Sunday, June 3, 2007

48. Tunneling/Drilling materials


Mark said...

surely a non=flammable explosive is interesting here, regardless of its current uses mentioned below; it's production without the oxidizer requirement may be more sustainable and less polluting

Terrorist Explosive Blows Up Without Flames
By Jenny Hogan

An explosive sometimes used by terrorists does not burn when it detonates. Instead, its molecules simply fall apart. The chemist who has discovered this is so concerned by its implications that he has decided to abandon this line of research.

Triacetone triperoxide (TATP) has been used by suicide bombers in Israel and was chosen as a detonator in 2001 by the thwarted "shoe bomber" Richard Reid. Now calculations by Ehud Keinan from the Technion-Israel Institute of Technology in Haifa show that most of its explosive force comes from a rapid release of gas rather than a burst of energy.

In conventional high explosives such as TNT, each molecule contains both a fuel component and an oxidising component. When the explosive detonates, the fuel part is oxidised and as this combustion reaction spreads it releases large amounts of heat almost instantaneously.

TATP molecules are made up of fragments that could react in a similar way. But Keinan says that videos showing samples of TATP being detonated show that it can do so without producing any flame.

Oxygen and ozone

His team's calculations indicate why. Explosions are driven by the reaction that takes the least energy to start. In this case it is not oxidation but disintegration. The TATP molecule sheds acetone units, setting free the oxygen atoms that bound them together to form the gases oxygen and ozone. It also releases just enough energy to spread the reaction to the next molecule.

One molecule of TATP produces four of gas, giving TATP its explosive power. Just a few hundred grams of the material will produce hundreds of litres of gas in a fraction of a second.

"It's different to conventional explosives," agrees Jimmie Oxley, a chemist at the University of Rhode Island in Kingston, US, who has studied TATP and worked with Keinan on other projects. But it is not unique. The decomposition of azide, for example, which produces nitrogen gas but little heat, is used to fill airbags for cars.

TATP turns out to be the most extreme example so far, and it may be possible to design molecules that behave as an even more powerful explosive. But the idea does not appeal to Keinan. "I don't want to continue this kind of research," he says. Instead, he plans to work with security agencies to develop a device that can detect TATP.

- Journal reference: Journal of the American Chemical Society (DOI: 10.1021/ja0464903)

Mark said...

[gee, all we wanted: wars that are 'green' will make wars more prevalent...though good for construction forms of explosives.]

Environmentally Friendly Bombs Planned

By Charles Q. Choi, Special to LiveScience

posted: 27 May 2008 08:32 am ET

Biochemists report that a full detonation of a sample of a new type of nitrogen-rich explosive produces fewer toxic byproducts and is easier to handle than its carbon-rich counterparts.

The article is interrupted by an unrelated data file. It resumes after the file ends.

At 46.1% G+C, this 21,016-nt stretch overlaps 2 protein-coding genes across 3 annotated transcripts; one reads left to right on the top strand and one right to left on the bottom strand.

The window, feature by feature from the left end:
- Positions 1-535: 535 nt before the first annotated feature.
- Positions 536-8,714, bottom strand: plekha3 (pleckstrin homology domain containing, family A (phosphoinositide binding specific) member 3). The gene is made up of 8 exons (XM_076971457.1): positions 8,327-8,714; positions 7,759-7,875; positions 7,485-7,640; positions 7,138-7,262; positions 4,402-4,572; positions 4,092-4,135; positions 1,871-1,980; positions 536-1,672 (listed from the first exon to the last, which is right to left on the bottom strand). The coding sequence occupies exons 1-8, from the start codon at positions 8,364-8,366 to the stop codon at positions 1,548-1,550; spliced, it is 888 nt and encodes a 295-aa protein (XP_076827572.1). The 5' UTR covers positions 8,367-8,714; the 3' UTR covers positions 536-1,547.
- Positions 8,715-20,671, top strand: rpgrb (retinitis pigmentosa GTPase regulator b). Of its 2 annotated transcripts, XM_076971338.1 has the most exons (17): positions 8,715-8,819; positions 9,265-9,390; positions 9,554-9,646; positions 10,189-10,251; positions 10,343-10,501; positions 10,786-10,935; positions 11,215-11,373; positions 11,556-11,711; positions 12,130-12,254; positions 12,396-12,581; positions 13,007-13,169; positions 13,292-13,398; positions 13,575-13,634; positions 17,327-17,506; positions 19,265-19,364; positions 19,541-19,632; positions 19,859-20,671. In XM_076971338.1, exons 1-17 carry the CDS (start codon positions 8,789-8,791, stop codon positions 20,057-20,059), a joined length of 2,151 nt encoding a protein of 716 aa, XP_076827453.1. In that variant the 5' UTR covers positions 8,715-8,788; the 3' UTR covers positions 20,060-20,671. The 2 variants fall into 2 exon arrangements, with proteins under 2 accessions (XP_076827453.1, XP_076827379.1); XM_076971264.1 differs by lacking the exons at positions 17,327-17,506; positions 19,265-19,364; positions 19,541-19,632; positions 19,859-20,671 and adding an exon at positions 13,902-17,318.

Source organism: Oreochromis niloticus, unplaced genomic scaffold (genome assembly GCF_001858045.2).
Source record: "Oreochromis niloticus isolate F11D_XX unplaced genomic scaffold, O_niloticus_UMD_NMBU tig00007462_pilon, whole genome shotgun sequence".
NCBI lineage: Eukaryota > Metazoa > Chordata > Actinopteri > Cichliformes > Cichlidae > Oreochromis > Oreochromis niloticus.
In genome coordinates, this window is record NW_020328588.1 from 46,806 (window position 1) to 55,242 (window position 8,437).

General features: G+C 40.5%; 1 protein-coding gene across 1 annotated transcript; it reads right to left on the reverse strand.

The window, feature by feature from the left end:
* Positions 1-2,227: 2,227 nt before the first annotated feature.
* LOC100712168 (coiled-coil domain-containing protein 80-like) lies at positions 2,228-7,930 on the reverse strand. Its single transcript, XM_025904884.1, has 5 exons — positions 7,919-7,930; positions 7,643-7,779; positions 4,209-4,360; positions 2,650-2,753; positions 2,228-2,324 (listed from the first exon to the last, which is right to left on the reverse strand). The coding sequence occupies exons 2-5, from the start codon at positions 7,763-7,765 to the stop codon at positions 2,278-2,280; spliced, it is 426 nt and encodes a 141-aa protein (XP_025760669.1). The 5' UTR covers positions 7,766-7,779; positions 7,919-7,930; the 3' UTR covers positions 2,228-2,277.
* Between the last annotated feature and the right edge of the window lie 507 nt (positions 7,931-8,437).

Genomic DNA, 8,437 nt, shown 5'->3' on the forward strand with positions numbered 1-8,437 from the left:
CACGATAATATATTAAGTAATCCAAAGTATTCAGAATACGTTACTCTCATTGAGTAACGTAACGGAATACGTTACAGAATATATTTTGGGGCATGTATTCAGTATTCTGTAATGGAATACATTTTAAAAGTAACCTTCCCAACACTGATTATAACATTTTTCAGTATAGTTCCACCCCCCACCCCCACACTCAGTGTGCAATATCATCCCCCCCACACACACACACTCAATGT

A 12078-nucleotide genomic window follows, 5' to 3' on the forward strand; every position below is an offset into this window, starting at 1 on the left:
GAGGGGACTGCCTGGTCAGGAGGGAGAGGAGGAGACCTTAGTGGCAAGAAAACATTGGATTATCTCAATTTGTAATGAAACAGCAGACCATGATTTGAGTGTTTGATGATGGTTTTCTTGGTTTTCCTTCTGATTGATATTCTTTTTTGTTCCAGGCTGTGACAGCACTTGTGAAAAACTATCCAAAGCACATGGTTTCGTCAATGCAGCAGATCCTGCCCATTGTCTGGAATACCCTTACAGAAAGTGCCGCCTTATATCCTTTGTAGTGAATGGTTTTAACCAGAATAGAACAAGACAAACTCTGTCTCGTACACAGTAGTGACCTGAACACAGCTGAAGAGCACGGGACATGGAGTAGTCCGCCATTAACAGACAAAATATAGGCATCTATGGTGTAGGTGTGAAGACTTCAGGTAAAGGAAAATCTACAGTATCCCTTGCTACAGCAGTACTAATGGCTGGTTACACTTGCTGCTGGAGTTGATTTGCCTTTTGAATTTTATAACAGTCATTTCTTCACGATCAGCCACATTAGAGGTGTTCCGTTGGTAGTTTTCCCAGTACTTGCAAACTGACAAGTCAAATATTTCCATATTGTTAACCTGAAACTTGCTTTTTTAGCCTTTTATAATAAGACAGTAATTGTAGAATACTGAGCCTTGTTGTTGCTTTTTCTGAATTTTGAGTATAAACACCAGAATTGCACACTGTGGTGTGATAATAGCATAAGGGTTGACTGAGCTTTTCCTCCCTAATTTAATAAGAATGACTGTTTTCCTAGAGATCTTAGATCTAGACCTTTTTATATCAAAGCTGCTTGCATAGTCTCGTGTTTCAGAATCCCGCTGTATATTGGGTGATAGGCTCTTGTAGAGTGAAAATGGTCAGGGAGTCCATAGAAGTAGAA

Credit: Courtesy of Michael Goebel, Ludwig-Maximilians University

Biochemists report that a full detonation of a sample of a new type of nitrogen-rich explosive produces fewer toxic byproducts and is easier to handle than its carbon-rich counterparts.

Credit: Courtesy of Michael Goebel, Ludwig-Maximilians University

New explosives could be more powerful and safer to handle than TNT and other conventional explosives and would also be more environmentally friendly.

TNT, RDX and other explosives commonly used in military and industrial applications often generate toxic gases upon detonation that pollute the environment. Moreover, the explosives themselves are toxic and can find their way into the environment due to incomplete detonation and as unexploded ordnance. They are also extremely dangerous to handle, as they are highly sensitive to physical shock, such as hard impacts and electric sparks.

To make safer, more environmentally friendly explosives, scientists in Germany turned to a recently explored class of materials called tetrazoles. These derive most of their explosive energy from nitrogen instead of carbon as TNT and others do.

Tiny bombs were made from two promising tetrazoles with the alphabet-soup names of HBT and G2ZT. These materials proved less apt to explode accidentally than conventional explosives.

After the bombs were detonated in the laboratory, G2ZT also proved as powerful than TNT, and HBT more powerful than TNT and comparable to RDX, said researcher Thomas Klapötke, a chemist at the University of Munich in Germany.

In initial experiments, G2ZT and HBT produced fewer toxic byproducts than common explosives. Still, they did generate some dangerous hydrogen cyanide gas. But mixing these compounds with oxidizers not only avoids making hydrogen cyanide, but also improved performance, Klapötke said.

These compounds have great potential, "especially for large caliber naval and tank guns," Klapötke added.

Klapötke and his colleague Carles Miró Sabate are scheduled to detail their findings in the June 24 issue of the journal Chemistry of Materials.

The research was financially supported by the Ludwig-Maximilian University of Munich, the Fonds der Chemischen Industrie, the European Research Office of the U.S. Army Research Laboratory, the U.S. Army's Armament Research, Development and Engineering Center, and the Bundeswehr Research Institute for Materials, Explosives, Fuels and Lubricants.